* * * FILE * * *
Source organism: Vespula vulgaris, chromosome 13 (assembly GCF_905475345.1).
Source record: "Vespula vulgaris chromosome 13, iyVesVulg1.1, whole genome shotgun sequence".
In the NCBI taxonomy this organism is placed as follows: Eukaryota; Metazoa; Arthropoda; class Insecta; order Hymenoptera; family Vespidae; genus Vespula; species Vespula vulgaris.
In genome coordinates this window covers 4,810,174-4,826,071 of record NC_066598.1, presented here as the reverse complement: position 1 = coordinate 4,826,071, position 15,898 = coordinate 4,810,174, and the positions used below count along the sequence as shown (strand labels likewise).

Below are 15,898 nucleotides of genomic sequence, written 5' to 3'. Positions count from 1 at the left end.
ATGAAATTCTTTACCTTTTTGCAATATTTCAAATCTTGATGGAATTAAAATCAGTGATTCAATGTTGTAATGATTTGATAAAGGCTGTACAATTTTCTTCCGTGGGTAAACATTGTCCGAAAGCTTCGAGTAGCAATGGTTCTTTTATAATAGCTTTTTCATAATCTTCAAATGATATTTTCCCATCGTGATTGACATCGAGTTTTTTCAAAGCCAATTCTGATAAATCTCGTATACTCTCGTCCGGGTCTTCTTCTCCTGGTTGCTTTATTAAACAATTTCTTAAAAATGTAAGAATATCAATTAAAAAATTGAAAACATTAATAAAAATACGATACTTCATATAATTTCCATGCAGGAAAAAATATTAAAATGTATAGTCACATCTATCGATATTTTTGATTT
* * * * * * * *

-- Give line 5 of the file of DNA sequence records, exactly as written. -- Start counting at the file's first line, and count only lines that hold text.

Below are 15,898 nucleotides of genomic sequence, written 5' to 3'. Positions count from 1 at the left end.